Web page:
Capital Gains

Capital Gain is a head of income under Income Tax Act, which charges a rate when assets are sold. Not all assets are taxed under this head when sold as the rule clearly states it must be a Capital Asset. Hence to understand how capital gains may affect you, it is vital to understand a few important definitions. Only Capital assets are liable to tax under the head capital gains. A Capital asset is any asset which isn’t used as stock in a business. E.g. If a goldsmith owns gold which he uses to make jewelry and sell in his shop, such gold would be stock and hence not liable to capital gains. However when all of us who are not goldsmiths own gold, it would be considered a capital asset and would hence be liable to capital gains.

Income tax act has been very stringent to define transfer in the law. Under the act transfer need not merely mean sale of said asset. It could also income the insurance compensation received when an asset is destroyed, compulsory acquisition by the government is also considered as transfer and will come under capital gains tax. A special feature under this act that specifically applies to people who carry on some form of business is the term deemed transfer. When a person starts a business and converts his assets held as capital assets into stock in trade, in such a situation too, the conversion would be considered transfer of capital asset.

Capital gains are categories into two types based on period of holding of assets as well as whether or not such assets are shares. A Capital asset held for a period beyond 36 months is considered Long Term capital asset and if lesser than such period is a short term capital asset. However when it comes to equity shares, the period of holding for segregating short term and long term is reduced to 12 months. Hence there are actually four categories under which capital gain can be charged.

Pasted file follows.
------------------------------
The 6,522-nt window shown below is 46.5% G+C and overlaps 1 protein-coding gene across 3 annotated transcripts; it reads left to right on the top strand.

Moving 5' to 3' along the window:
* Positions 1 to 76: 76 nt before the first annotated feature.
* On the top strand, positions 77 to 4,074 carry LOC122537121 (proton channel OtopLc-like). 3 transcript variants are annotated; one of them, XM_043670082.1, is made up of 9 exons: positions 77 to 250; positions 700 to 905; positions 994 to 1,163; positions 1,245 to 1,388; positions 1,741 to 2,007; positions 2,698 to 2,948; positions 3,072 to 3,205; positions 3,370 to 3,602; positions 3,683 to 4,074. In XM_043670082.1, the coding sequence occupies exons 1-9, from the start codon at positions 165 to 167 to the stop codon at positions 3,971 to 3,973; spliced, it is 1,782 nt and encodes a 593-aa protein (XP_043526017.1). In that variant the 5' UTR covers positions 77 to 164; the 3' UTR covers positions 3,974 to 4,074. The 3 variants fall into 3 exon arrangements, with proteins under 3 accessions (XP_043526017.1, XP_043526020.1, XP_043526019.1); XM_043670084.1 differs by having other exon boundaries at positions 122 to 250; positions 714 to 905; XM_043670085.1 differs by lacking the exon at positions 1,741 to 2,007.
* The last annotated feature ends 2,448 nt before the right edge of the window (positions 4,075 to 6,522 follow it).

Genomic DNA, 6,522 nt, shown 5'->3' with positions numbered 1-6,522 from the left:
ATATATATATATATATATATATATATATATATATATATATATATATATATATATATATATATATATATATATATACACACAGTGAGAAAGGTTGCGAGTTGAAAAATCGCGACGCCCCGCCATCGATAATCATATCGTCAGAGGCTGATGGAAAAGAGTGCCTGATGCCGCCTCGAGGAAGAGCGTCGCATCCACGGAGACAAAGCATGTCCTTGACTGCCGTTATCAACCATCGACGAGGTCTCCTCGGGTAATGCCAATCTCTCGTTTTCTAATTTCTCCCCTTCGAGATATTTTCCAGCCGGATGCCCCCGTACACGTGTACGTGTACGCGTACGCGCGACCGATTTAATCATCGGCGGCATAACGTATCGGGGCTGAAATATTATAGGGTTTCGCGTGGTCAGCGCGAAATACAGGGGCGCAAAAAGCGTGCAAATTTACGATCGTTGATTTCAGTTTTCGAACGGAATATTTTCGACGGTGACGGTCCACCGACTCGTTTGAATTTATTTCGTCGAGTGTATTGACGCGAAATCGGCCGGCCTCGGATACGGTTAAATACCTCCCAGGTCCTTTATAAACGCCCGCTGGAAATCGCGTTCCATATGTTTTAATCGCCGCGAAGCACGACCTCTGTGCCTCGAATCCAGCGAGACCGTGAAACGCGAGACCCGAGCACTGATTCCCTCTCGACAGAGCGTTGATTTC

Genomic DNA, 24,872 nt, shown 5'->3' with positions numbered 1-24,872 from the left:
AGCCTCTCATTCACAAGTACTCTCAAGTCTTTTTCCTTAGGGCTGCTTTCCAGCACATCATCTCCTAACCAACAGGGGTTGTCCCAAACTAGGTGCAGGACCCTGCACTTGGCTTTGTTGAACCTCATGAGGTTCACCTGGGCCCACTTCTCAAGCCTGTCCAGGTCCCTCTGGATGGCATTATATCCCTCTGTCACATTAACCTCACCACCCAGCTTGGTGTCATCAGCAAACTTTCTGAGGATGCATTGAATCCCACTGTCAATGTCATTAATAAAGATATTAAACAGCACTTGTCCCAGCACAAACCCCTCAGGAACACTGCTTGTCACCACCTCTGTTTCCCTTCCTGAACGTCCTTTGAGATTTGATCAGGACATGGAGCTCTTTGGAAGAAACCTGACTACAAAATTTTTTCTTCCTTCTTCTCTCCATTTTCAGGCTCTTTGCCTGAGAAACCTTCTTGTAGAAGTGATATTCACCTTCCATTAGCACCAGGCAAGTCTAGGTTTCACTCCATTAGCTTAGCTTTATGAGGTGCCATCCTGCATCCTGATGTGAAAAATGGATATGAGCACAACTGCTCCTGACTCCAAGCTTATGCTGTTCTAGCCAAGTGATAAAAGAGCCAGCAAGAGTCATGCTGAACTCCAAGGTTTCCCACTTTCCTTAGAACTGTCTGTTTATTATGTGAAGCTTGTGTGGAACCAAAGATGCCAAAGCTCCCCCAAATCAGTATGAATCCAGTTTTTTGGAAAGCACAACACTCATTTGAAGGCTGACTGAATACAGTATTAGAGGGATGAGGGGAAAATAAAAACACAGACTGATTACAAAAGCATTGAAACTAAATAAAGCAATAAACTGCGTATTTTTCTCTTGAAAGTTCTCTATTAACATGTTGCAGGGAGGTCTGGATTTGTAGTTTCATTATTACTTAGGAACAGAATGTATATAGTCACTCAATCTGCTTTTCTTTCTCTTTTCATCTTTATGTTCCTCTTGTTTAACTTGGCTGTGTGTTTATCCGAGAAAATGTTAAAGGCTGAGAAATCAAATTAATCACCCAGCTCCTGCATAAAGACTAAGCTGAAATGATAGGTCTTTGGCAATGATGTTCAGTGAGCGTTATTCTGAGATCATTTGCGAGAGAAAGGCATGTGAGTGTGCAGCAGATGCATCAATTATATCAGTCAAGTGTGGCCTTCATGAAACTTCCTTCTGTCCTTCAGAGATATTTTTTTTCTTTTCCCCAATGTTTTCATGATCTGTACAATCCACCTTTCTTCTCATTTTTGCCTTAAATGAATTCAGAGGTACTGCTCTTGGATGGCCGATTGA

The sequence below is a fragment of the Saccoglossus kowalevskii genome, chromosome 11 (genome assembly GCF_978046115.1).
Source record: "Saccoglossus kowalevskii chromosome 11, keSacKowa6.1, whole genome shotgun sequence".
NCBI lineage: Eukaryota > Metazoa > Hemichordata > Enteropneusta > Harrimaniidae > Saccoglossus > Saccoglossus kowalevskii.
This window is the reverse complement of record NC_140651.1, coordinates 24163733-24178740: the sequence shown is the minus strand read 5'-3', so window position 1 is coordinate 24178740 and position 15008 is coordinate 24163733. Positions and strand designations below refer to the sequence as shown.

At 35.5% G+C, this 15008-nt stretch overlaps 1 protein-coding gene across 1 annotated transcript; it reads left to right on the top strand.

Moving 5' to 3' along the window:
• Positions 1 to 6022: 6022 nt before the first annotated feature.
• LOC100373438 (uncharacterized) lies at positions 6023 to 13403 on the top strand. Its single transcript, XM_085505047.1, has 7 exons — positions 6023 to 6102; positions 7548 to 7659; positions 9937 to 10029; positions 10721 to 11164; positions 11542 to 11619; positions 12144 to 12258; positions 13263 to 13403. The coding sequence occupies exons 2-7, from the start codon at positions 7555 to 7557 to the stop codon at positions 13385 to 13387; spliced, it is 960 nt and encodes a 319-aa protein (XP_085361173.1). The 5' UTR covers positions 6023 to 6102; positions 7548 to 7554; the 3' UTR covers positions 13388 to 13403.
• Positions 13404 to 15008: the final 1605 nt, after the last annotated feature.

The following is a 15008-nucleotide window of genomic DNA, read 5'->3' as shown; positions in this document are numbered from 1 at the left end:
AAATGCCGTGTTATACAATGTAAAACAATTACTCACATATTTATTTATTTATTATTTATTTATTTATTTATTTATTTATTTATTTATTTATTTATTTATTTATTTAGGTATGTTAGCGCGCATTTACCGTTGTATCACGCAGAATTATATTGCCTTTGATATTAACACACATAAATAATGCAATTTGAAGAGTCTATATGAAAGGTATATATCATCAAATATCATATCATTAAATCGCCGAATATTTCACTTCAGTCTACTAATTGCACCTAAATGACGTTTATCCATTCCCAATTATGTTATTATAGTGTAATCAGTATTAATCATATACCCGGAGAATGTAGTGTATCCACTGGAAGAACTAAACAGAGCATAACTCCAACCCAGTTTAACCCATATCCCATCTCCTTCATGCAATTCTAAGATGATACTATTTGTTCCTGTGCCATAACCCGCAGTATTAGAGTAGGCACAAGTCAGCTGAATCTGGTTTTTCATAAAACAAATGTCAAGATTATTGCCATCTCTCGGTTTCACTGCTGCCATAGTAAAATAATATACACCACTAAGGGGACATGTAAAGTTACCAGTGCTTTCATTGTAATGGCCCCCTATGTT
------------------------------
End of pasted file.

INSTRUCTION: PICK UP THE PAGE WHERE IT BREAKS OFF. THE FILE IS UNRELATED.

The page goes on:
Capital gain taxation has introduced the concept of indexation. This is applicable in case of long term capital gains, where the cost of acquisition of the asset is adjusted with an index to provide a current cost. An indexation value is published for every year and the asset is indexed to the year of tax from the date of purchase of such asset. However, short term capital gains do not have to apply such a principal.


Capital gains have a series of deductions under section 54. These deductions are mainly focused on sale and purchase of Residential House or Agriculture Land. Three Important deductions available are:

  1. Sec 54- When a residential property is sold, if a new residential property is purchased 1 year before or 2 years after such sale or if a house is constructed within three years of sale, the amount of capital gains invested in new house is exempt from tax.
  2. Sec 54 EC– When a residential property is sold, if gains is invested in NHAI or REC bonds, such amount invested up to amount of capital gain subject to a maximum of 50 lakhs is exempt. The investment must remain invested for a minimum period of 3 years.
  3. Sec 54 F– On sale of any asset other than residential house, an exemption is available if such gain is invested in a residential house 1 year before or within 2 years after sale. In case of construction, it must begin construction within 3 years of sale.